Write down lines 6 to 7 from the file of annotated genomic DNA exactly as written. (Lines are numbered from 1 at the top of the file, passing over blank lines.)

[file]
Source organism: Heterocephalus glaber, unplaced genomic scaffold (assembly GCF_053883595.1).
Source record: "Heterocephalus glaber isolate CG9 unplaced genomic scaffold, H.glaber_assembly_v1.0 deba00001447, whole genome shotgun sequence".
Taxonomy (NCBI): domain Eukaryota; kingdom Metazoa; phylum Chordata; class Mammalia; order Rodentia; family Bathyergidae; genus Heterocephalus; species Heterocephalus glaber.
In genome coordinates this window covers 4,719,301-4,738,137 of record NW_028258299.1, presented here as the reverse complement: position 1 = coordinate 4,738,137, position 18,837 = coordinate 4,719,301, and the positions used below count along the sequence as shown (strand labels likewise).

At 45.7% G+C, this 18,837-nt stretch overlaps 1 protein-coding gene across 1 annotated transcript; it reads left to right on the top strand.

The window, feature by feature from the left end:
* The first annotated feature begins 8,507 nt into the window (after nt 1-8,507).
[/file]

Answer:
The window, feature by feature from the left end:
* The first annotated feature begins 8,507 nt into the window (after nt 1-8,507).